town, but the first time I went to a big concert was actually in Falster.  It was Ace of Base the world famous Swedish
pop-band.  I was so scared and ecstatic
and the same time.  And I had mascara on
for the first time in my life; blue mascara! 
It was a big day for me.

What was your household like when you were growing up?
Was there much music? Were either your parents or any of your relatives
musicians or extremely involved or interested in music?
Martine:  My mother’s
also a musician.  She plays the accordion
and works at a church playing the organ. 
My brother plays trumpet.  There
was always a lot of music in our house.
Søsser:  Almost
everyone in my family is a musician, except for my mom who’s a mortician.  My dad used to play and sing a lot of music
with me and my brothers and sisters, they were often improvised songs that we
recorded on his reel-to-reel tape recorder. 
He taught me how to play the piano as well.  I used to play a lot of music with my
brothers and sisters, now we only play together at family gatherings.  But it’s still fun!
Trille:  I had an
uncle, Åge, who dreamed of being a shaman, and we always performed all kinds of
weird music and sang together.  He was my
What do you consider to be your first real exposure to
Trille:  Åge!
Søsser:  Going to see
my dad play concerts.
Martine:  I don’t
recall a time when music wasn’t a big part of my life.
If you had to pick one defining moment of music, a moment
that opened your eyes to the infinite possibilities of music and changed everything
for you, what would it be?
Trille:  When I was
seven years old Åge, who used to call himself Tåge Åge which means Foggy-Åge,
took me to the woods in Sweden.  We spent
three days living in the woods, making instruments out of whatever we could find
in the forest; logs, old bones, grass and even using the water in the lake as
an instrument.  It was mind blowing for
me.  When I came back, I begged my
parents for weeks to sell the apartment and move to the woods.  Instead, we just moved to a new city and a
new apartment.
Martine:  I’ve played
music all my life.  When I was a child, I
thought “Yeah, this is fun.”  Then, when
I was twelve years old I started playing the drums and electric guitar, and
suddenly it wasn’t just “fun” anymore. 
It was all I wanted to do.  I
still play the drums, for example with Disa in the recording project I
mentioned before, but the guitar is my true soul mate.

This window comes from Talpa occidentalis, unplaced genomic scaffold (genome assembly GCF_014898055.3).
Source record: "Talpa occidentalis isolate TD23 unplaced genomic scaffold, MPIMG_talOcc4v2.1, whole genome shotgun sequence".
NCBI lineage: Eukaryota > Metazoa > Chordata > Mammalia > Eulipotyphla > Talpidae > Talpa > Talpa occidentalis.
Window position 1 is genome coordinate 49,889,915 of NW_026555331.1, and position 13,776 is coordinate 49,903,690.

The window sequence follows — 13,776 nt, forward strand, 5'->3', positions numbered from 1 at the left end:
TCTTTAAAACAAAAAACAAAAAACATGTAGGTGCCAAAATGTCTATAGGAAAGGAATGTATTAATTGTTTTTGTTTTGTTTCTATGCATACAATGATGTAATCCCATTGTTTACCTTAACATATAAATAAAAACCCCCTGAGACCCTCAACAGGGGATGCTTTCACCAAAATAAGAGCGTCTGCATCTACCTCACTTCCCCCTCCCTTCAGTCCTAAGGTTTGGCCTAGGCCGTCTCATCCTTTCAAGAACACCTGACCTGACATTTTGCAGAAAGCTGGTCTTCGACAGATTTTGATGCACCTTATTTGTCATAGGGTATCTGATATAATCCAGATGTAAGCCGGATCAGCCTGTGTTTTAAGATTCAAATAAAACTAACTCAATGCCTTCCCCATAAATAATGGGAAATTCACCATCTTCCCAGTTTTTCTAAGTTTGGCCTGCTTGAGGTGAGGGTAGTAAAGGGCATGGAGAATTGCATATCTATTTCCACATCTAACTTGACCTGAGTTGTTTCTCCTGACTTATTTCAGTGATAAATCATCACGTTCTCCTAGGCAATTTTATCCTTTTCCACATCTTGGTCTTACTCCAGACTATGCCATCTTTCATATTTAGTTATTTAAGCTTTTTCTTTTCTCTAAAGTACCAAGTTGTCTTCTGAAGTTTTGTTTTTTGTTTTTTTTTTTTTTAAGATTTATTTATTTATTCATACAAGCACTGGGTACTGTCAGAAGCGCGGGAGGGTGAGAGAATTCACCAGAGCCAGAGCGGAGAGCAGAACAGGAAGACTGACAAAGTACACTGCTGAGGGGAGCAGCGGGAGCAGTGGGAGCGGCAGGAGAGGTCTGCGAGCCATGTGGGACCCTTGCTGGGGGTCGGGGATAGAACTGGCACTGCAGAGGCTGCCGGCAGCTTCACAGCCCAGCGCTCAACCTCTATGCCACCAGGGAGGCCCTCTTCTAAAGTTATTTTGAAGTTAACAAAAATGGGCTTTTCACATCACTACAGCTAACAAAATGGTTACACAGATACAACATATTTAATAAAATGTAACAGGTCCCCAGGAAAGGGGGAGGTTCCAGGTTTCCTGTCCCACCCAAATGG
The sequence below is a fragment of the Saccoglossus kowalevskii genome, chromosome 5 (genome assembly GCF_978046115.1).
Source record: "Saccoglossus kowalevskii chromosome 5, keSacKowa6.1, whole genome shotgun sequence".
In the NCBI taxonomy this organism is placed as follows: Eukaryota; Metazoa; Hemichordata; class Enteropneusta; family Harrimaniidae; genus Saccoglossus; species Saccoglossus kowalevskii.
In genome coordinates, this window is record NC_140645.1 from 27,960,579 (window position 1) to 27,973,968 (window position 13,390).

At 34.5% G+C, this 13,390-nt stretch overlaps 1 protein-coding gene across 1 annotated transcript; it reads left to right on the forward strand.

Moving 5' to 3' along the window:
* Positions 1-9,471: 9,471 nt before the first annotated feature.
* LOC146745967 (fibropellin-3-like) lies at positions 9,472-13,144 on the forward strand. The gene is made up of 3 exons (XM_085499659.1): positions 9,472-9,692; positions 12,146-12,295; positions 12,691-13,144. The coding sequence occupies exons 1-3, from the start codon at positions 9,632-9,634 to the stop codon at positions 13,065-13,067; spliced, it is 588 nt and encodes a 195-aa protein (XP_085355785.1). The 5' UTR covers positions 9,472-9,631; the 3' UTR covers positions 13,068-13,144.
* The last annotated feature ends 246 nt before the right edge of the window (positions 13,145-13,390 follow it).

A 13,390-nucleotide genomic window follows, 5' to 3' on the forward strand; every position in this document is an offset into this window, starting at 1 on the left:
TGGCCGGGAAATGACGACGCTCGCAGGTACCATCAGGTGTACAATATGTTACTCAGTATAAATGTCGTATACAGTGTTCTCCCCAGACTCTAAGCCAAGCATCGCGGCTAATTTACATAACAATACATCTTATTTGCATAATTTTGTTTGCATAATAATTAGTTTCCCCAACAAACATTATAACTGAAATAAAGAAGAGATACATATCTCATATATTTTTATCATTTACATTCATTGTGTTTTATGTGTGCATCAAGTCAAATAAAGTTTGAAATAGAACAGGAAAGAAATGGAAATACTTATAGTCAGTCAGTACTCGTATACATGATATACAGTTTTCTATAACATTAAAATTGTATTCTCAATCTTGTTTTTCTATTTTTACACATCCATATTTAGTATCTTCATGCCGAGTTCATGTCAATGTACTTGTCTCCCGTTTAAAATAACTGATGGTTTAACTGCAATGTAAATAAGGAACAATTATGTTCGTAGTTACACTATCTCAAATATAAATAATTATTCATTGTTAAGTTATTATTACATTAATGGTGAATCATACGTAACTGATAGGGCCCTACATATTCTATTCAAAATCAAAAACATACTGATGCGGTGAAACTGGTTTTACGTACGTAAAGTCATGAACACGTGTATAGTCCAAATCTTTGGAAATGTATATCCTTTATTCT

When did you decide that you wanted to start writing and
performing your own music? What brought that decision about?
Søsser:  I wrote my
first song when I was five.  The song was
about my favorite kind of day, riding a bike with my mom and going to the
Tivoli.  It’s still a number-one hit at
my birthday.
Trille:  I started
writing poetry when I was about ten years old but I didn’t start writing music
until I met the girls.  Before that,
improvising was the only way I wrote music.
Martine:  I started
writing songs when I was twelve.  But it
was a big secret, no one knew about it. 
For some reason I was embarrassed about it.

Søsser:  Really?  I did that when I was about twelve too.  And then one day, my mom found some lyrics
I’d written but forgotten to hide away. 
I denied everything and said that it wasn’t mine.  Why was that so embarrassing?  That’s fucked up.

Martine:  Yeah!  Anyway… 
Two years later, I started playing in a funk band where everybody wrote
songs, and I started writing for real. 
Since everybody was doing it, the shame suddenly seemed stupid and I’ve
been writing music ever since.

© Julie Scheuermann
What was your first instrument? When and how did you get
Søsser:  When I was
growing up I played different instruments. 
Then, when I was sixteen, my dad died and I was the lucky one to inherit
his beautiful old double bass and I started practicing every day.  That was the first time I felt a real
connection to an instrument.  I loved the
sound and the feel of it, I couldn’t let it go.
Trille:  My first
instrument was a homemade bamboo flute that my grandmother made for me.  I was five years old and I carried it around
my neck, day and night.  It was about
that time my uncle took me in as his “trainee”.
Martine:  My parents
really wanted me to play music, so from the age of three I played the flute and
percussion.  When I was eight I started
playing the violin.  That’s when I
started looking at myself as someone who played an instrument.  I was very proud and practiced a lot.
What led to the formation of Diablo Pussycats and when
was that?
Søsser:  Martine and I
met at the Rhythmic Music Conservatory in 2002. 
It actually took a few years before we became friends, but when it
finally happened, we started a folk/pop band together, SpaB.
Martine:  Then in 2008
we went on a trip to Chicago and we met Trille on the plane.  We both knew her by name and had heard she
played some killer drums, which proved to be true!
Trille:  I’m scared of
flying, so I had been drinking a few(!) cocktails.  And when I drink cocktails, I talk a
lot.  So I was telling the girls about my
passion for surf music and told them how cool it could be to make a band with
three chicks playing bad-ass surf-rock.